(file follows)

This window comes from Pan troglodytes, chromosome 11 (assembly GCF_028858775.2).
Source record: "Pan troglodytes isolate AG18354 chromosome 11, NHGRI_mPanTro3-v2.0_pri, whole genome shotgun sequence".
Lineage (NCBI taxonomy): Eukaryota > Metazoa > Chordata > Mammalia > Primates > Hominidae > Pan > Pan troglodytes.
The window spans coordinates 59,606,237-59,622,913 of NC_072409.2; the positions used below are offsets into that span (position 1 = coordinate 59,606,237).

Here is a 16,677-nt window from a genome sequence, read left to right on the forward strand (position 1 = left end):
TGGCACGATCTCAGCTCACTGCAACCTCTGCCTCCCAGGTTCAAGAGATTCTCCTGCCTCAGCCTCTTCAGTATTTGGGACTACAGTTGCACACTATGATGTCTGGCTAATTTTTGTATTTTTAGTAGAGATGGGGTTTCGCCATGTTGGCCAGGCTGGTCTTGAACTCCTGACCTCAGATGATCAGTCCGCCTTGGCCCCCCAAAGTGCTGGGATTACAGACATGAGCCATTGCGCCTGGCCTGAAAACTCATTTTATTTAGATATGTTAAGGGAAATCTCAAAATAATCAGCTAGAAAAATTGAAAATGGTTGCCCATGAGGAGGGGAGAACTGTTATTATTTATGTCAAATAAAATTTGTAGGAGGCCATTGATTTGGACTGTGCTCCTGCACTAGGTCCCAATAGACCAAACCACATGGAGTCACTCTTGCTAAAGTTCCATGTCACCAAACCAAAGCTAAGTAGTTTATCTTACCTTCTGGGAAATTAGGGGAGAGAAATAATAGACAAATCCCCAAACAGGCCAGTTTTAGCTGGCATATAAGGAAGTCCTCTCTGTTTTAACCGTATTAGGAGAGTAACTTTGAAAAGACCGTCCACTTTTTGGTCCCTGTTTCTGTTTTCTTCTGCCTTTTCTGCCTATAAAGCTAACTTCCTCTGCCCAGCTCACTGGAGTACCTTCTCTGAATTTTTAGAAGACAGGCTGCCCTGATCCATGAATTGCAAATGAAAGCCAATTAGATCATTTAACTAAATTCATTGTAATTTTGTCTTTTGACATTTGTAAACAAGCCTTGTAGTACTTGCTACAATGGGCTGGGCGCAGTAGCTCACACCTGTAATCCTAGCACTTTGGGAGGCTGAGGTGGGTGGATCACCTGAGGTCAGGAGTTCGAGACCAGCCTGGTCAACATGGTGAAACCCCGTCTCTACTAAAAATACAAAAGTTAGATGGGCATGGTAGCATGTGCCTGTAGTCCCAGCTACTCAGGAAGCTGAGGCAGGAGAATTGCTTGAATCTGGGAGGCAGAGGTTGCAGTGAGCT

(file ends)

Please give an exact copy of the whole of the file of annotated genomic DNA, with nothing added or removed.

This window comes from Pan troglodytes, chromosome 11 (assembly GCF_028858775.2).
Source record: "Pan troglodytes isolate AG18354 chromosome 11, NHGRI_mPanTro3-v2.0_pri, whole genome shotgun sequence".
Lineage (NCBI taxonomy): Eukaryota > Metazoa > Chordata > Mammalia > Primates > Hominidae > Pan > Pan troglodytes.
The window spans coordinates 59,606,237-59,622,913 of NC_072409.2; the positions used below are offsets into that span (position 1 = coordinate 59,606,237).

Here is a 16,677-nt window from a genome sequence, read left to right on the forward strand (position 1 = left end):
TGGCACGATCTCAGCTCACTGCAACCTCTGCCTCCCAGGTTCAAGAGATTCTCCTGCCTCAGCCTCTTCAGTATTTGGGACTACAGTTGCACACTATGATGTCTGGCTAATTTTTGTATTTTTAGTAGAGATGGGGTTTCGCCATGTTGGCCAGGCTGGTCTTGAACTCCTGACCTCAGATGATCAGTCCGCCTTGGCCCCCCAAAGTGCTGGGATTACAGACATGAGCCATTGCGCCTGGCCTGAAAACTCATTTTATTTAGATATGTTAAGGGAAATCTCAAAATAATCAGCTAGAAAAATTGAAAATGGTTGCCCATGAGGAGGGGAGAACTGTTATTATTTATGTCAAATAAAATTTGTAGGAGGCCATTGATTTGGACTGTGCTCCTGCACTAGGTCCCAATAGACCAAACCACATGGAGTCACTCTTGCTAAAGTTCCATGTCACCAAACCAAAGCTAAGTAGTTTATCTTACCTTCTGGGAAATTAGGGGAGAGAAATAATAGACAAATCCCCAAACAGGCCAGTTTTAGCTGGCATATAAGGAAGTCCTCTCTGTTTTAACCGTATTAGGAGAGTAACTTTGAAAAGACCGTCCACTTTTTGGTCCCTGTTTCTGTTTTCTTCTGCCTTTTCTGCCTATAAAGCTAACTTCCTCTGCCCAGCTCACTGGAGTACCTTCTCTGAATTTTTAGAAGACAGGCTGCCCTGATCCATGAATTGCAAATGAAAGCCAATTAGATCATTTAACTAAATTCATTGTAATTTTGTCTTTTGACATTTGTAAACAAGCCTTGTAGTACTTGCTACAATGGGCTGGGCGCAGTAGCTCACACCTGTAATCCTAGCACTTTGGGAGGCTGAGGTGGGTGGATCACCTGAGGTCAGGAGTTCGAGACCAGCCTGGTCAACATGGTGAAACCCCGTCTCTACTAAAAATACAAAAGTTAGATGGGCATGGTAGCATGTGCCTGTAGTCCCAGCTACTCAGGAAGCTGAGGCAGGAGAATTGCTTGAATCTGGGAGGCAGAGGTTGCAGTGAGCT